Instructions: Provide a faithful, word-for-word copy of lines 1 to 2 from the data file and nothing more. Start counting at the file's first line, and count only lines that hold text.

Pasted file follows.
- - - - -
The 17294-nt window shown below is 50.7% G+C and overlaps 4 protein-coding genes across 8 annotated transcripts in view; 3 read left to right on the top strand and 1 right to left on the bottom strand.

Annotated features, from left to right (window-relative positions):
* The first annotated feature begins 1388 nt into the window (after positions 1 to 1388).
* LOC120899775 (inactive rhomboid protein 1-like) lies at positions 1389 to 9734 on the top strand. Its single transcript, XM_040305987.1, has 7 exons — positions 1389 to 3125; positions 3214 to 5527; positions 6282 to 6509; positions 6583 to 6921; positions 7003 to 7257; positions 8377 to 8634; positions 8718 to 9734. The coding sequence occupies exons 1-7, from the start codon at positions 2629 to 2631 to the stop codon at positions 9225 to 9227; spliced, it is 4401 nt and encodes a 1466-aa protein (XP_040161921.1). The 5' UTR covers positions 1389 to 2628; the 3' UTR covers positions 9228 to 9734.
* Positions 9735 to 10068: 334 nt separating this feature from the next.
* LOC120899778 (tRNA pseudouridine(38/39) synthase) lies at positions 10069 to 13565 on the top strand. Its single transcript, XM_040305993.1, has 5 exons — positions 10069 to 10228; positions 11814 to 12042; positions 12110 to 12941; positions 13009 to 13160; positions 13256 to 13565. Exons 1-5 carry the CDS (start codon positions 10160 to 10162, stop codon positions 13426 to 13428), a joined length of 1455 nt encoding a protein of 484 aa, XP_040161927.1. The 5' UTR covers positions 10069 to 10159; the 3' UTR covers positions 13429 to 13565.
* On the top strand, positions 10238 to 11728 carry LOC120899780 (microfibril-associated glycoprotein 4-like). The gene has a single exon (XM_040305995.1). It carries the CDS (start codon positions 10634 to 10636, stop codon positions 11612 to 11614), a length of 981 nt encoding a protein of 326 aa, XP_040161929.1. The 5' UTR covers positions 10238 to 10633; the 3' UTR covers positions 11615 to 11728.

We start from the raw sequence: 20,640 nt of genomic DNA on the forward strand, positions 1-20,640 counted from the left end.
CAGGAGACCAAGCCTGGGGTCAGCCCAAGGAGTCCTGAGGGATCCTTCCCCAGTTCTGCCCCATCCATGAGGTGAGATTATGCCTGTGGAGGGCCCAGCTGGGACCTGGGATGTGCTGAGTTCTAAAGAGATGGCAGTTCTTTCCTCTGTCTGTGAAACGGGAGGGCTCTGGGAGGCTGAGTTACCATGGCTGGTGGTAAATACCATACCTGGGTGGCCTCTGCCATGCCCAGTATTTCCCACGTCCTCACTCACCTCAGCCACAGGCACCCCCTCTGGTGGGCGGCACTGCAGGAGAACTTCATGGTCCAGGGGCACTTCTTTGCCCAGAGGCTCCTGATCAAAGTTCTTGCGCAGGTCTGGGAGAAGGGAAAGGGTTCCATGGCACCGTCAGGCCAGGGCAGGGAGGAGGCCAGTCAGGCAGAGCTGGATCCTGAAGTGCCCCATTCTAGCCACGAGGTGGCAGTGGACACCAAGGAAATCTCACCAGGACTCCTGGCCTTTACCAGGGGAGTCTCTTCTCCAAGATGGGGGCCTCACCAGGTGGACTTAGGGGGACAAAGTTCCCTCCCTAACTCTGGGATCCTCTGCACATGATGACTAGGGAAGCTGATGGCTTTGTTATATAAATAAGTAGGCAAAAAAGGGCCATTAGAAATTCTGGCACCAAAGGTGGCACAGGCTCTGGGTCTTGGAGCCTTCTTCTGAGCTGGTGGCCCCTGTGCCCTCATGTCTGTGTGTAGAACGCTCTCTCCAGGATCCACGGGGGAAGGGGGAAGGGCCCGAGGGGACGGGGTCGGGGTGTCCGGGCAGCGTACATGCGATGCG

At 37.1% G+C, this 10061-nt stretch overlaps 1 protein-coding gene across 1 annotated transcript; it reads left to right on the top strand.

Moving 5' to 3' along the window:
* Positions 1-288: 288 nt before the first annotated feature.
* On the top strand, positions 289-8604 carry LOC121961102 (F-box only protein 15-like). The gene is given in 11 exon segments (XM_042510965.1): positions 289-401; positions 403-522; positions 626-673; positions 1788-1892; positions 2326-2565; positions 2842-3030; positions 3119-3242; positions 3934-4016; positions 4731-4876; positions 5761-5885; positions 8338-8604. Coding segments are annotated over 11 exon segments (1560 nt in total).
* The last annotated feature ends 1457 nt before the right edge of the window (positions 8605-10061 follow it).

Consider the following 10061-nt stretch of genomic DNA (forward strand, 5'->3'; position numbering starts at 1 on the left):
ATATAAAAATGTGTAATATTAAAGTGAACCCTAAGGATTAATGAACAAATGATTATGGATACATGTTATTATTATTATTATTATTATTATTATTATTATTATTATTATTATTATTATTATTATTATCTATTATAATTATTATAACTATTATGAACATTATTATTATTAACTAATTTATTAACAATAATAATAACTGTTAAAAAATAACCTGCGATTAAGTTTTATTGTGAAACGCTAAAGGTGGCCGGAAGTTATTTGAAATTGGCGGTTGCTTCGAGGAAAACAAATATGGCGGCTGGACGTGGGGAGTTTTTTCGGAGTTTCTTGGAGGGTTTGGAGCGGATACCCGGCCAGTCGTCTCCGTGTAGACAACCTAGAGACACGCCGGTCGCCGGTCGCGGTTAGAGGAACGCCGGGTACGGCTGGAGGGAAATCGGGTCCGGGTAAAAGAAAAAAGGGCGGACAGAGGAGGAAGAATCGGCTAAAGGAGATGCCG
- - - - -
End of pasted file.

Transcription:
The 17294-nt window shown below is 50.7% G+C and overlaps 4 protein-coding genes across 8 annotated transcripts in view; 3 read left to right on the top strand and 1 right to left on the bottom strand.

Annotated features, from left to right (window-relative positions):